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I was thinking about the value of those products and services which are needed to sustain people's lives and to expand people's lives, and how unaware I'm of a metric that measures actually this. I know GDP doesnt measure this. The inclusion in GDP of services which to me doesnt have any value in this sense, and later using GDP as a measure of a country progress doesn't make sense to me. For example, according to this

Rethinking GDP

Yet as a statistic, it is surprisingly poor as a means of actually measuring what it is supposed to measure. It measures a rough aggregate of the total number of transactions made within a given country. It's used primarily because it is easy to calculate, but it does not really matter to this calculation whether the transactions involved are used when building new houses or repairing houses after a hurricane. Building a bomb, throwing a lavish party, or paying for school, it doesn't matter much what the transactions actually do, the statistic is only really concerned with the amount of money passed between hands.

So if I go to an arcade, and I spend money in it playing videogames, I'm growing GDP?

So I was wondering,

Is there any metric to measure the creation of products and services needed to sustain and expand life?

By sustaining life I mean, food, shelter, electricity, water, health care, etc. and by expanding life I mean development of technology and science in this sense.

I could understand that exporting a service would bring money to a country which later could be used to buy these things. That could make sense to be included in a metric like the one I'm looking for. But services which are pure for entertainment or comestic procedures or things in those lines doesnt make any sense to me to be included in a metric which is used to measure progress.

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“So if I go to an arcade, and I spend money in it playing videogames, I'm growing GDP?”

Yes this is correct.

“Is there any metric to measure the creation of products and services needed to sustain and expand life?”

The national accounts reported by most statistical offices are often subdivided into different sectors such as agriculture, industry etc. if you would want you could exclude entertainment industry but nobody is doing that as an official separate measure because in economics we care about all humans needs not only the most basic ones like shelter etc. and entertainment is actually an important human need. However, you are free to make any measure of “progress” as you define it from those separate accounts. You can for example check gross product or gross value added by sector for European countries at Eurostat website.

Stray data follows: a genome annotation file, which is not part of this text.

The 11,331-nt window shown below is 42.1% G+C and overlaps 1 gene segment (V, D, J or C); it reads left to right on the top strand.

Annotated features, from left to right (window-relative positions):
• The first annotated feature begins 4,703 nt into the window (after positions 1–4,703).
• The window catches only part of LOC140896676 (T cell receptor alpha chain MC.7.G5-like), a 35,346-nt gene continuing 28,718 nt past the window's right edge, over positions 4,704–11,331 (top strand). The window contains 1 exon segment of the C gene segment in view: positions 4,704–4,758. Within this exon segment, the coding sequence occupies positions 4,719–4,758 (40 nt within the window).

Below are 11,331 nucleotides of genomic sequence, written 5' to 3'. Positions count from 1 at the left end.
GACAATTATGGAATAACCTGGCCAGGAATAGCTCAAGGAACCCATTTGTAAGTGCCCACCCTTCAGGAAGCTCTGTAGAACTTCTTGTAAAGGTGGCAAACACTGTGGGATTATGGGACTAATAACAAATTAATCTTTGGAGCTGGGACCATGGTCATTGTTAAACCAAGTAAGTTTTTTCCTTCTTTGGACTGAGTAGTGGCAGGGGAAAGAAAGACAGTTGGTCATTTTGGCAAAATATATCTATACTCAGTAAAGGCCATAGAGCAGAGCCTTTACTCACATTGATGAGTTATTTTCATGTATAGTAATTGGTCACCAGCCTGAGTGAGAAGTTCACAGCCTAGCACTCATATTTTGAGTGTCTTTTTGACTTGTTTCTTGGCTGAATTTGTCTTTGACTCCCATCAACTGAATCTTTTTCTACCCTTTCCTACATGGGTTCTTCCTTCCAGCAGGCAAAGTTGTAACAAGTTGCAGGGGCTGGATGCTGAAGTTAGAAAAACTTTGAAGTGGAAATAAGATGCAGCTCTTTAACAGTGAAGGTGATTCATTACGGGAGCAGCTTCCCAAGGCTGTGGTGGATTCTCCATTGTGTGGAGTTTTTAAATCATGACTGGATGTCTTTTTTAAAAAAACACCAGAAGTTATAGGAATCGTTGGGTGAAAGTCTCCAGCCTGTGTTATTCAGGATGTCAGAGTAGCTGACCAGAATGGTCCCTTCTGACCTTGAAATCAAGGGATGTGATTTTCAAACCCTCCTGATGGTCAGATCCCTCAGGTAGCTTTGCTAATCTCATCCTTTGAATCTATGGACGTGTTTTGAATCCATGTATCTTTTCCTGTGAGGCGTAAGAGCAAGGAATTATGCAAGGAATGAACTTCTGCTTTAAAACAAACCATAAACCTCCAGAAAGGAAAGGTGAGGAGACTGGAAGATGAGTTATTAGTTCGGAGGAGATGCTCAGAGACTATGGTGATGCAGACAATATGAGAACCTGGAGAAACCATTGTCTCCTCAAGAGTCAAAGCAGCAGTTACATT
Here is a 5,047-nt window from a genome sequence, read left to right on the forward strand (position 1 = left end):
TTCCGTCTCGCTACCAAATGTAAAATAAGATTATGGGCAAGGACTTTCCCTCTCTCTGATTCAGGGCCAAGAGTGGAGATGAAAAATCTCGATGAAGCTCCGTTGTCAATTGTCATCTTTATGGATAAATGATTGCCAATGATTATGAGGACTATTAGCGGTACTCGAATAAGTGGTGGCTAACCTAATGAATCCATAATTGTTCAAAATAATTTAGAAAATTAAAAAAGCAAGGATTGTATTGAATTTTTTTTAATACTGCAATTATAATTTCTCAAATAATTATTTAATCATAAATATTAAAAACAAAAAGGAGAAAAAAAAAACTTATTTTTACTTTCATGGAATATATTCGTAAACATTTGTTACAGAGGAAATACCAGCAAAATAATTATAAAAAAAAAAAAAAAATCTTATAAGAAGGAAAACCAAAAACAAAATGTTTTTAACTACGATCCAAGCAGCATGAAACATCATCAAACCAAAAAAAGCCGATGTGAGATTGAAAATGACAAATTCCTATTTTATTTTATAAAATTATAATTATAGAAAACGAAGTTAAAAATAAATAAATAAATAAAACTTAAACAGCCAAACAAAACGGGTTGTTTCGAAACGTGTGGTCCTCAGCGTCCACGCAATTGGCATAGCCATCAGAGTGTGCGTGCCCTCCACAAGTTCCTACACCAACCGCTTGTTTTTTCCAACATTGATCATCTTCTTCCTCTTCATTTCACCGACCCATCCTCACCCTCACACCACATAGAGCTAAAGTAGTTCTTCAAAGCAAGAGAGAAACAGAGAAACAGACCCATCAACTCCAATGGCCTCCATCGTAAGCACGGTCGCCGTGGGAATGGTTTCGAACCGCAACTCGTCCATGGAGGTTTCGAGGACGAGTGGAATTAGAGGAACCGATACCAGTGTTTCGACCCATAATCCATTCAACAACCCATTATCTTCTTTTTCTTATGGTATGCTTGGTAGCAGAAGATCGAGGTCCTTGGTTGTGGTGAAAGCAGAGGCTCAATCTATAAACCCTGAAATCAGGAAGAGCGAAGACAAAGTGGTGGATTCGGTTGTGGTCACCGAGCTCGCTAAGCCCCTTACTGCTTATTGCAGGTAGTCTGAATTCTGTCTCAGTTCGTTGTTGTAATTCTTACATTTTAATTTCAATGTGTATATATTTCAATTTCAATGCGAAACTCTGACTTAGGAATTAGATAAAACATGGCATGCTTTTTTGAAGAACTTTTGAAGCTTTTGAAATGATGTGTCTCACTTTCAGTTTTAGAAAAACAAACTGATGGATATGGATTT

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  • $\begingroup$ That's a good answer but classifing entertainment sectors as "needs" I completely disagree. Not only people didnt have any impact in their life expectancies for centuries for not having the entertainments that they have today, but also imagine that a person in certain countries can be released from prison because they stole food they needed because it's a need, and now compare that to people arguing they stole videogames because it's their "need to be entertained with modern entertainment". $\endgroup$ – Pablo Feb 29 at 14:40
  • $\begingroup$ @Pablo you should google Maslow’s pyramid of human needs. As a matter of fact entertainment is an important psychological human need. It’s also not true that humans in past had entertainment at the same quality and level as today, I know of no research/statistics that would support that. In past most people had to make their own entertainment, nowadays anyone can get the best performers in their TV/radios etc. Also argumentation by laws is a fallacy. In some countries laws force healthcare companies to cover homeopathy as medicine but that does not make it a medicine. $\endgroup$ – 1muflon1 Feb 29 at 14:49

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